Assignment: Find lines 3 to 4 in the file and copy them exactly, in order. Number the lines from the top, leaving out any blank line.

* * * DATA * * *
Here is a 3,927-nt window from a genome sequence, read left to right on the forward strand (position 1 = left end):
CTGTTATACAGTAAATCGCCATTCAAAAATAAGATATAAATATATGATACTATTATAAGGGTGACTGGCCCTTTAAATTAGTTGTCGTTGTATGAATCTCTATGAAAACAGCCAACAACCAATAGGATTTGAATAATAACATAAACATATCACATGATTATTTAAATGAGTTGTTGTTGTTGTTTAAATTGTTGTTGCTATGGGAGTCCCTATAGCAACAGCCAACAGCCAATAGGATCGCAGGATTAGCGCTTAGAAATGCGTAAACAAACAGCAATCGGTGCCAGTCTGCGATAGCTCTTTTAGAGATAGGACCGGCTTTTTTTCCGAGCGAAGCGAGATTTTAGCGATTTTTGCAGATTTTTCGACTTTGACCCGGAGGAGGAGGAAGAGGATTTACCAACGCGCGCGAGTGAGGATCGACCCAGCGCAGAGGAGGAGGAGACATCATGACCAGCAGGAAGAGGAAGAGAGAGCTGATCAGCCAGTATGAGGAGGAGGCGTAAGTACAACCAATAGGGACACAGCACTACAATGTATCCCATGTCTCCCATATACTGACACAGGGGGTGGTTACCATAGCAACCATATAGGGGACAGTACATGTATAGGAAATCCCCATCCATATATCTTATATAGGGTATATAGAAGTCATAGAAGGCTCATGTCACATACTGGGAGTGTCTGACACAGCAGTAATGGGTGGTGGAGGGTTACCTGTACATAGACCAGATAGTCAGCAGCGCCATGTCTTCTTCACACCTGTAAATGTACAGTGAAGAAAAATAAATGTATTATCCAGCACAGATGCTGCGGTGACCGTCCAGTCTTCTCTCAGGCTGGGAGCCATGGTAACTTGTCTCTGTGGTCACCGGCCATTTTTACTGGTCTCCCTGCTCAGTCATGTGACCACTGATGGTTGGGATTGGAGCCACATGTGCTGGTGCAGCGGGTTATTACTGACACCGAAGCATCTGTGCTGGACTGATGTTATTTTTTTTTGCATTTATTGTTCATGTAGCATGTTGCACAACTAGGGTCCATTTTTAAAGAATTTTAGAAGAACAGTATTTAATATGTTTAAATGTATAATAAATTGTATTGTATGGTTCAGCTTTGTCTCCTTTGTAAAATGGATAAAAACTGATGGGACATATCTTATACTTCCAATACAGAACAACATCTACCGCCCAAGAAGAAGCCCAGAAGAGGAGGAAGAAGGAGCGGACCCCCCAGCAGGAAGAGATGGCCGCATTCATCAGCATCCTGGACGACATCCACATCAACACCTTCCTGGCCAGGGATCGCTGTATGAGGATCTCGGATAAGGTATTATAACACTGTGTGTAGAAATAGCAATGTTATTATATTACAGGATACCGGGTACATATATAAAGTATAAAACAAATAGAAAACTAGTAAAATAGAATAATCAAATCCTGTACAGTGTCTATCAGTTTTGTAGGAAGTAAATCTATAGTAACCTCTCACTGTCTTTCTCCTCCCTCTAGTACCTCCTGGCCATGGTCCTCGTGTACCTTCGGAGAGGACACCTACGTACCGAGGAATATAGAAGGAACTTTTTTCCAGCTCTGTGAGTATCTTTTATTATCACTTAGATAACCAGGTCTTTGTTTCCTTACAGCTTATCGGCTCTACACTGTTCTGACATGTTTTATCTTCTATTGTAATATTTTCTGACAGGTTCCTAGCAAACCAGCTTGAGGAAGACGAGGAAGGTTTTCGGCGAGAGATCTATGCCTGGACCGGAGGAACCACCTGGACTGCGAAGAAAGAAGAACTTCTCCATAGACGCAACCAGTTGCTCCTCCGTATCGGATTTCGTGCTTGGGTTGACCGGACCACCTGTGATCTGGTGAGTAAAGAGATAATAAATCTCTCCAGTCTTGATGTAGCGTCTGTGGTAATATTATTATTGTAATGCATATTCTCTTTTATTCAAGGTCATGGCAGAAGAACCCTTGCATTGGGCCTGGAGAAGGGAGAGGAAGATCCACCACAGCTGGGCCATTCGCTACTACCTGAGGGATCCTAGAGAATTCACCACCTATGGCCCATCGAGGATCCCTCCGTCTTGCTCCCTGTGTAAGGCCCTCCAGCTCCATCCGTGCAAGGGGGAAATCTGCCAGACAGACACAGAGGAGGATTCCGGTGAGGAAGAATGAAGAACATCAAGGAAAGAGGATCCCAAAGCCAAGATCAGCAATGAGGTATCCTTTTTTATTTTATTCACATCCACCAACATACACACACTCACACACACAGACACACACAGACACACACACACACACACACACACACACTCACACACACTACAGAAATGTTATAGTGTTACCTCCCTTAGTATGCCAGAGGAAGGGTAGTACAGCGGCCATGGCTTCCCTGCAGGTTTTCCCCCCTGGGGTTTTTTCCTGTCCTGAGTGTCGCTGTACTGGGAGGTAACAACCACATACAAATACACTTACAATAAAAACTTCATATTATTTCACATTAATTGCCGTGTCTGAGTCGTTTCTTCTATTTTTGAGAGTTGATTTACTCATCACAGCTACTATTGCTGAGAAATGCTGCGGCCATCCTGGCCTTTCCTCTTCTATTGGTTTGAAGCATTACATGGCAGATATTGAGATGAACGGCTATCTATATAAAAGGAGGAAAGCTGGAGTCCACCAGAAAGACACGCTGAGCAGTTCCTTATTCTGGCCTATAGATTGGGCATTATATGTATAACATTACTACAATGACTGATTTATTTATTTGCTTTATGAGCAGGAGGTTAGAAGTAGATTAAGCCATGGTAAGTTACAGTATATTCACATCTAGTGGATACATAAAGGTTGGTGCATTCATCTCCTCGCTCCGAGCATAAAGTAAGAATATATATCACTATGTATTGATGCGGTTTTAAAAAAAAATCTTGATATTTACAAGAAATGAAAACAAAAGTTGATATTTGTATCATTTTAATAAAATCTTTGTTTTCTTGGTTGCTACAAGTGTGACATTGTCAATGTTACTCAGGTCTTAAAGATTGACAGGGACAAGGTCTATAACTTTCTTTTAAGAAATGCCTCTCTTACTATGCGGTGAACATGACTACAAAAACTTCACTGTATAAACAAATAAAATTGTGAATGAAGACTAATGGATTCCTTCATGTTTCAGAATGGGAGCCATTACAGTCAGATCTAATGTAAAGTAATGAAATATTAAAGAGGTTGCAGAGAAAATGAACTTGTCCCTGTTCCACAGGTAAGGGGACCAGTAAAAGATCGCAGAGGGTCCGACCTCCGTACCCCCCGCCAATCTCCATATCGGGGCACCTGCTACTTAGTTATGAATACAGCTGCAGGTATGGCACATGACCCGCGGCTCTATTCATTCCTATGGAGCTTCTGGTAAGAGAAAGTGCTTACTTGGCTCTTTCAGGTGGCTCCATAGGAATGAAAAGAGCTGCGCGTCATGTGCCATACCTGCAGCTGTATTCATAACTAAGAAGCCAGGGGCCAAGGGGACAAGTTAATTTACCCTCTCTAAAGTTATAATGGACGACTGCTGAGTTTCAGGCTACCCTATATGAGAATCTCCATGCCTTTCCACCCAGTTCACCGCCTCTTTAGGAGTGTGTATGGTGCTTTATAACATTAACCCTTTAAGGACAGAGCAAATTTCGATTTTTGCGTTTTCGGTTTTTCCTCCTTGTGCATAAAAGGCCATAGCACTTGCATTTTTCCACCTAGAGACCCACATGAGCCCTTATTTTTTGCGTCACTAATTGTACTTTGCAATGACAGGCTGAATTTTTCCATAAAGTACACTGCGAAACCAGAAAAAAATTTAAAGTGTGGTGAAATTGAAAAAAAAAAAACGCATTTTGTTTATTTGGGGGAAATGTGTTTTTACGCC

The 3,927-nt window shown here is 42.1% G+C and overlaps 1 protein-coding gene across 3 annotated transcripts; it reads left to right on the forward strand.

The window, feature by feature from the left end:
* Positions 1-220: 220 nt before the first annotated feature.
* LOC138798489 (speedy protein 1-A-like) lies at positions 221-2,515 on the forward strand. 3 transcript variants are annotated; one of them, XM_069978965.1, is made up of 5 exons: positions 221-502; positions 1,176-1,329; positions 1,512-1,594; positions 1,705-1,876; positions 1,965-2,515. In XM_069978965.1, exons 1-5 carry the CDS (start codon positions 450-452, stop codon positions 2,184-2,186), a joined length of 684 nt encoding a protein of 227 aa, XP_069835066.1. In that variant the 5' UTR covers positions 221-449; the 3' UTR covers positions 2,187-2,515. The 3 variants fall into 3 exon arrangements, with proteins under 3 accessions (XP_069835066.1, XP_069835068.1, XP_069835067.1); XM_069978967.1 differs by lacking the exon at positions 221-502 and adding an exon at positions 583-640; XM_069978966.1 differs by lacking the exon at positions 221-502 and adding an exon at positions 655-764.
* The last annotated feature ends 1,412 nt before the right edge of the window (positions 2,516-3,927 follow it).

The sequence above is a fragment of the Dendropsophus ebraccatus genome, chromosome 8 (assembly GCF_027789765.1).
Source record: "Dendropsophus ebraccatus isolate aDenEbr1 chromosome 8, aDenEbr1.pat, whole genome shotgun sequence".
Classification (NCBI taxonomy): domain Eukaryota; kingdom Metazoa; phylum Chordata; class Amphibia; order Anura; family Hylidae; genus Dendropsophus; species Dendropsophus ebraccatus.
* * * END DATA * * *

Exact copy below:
The 3,927-nt window shown here is 42.1% G+C and overlaps 1 protein-coding gene across 3 annotated transcripts; it reads left to right on the forward strand.

The window, feature by feature from the left end: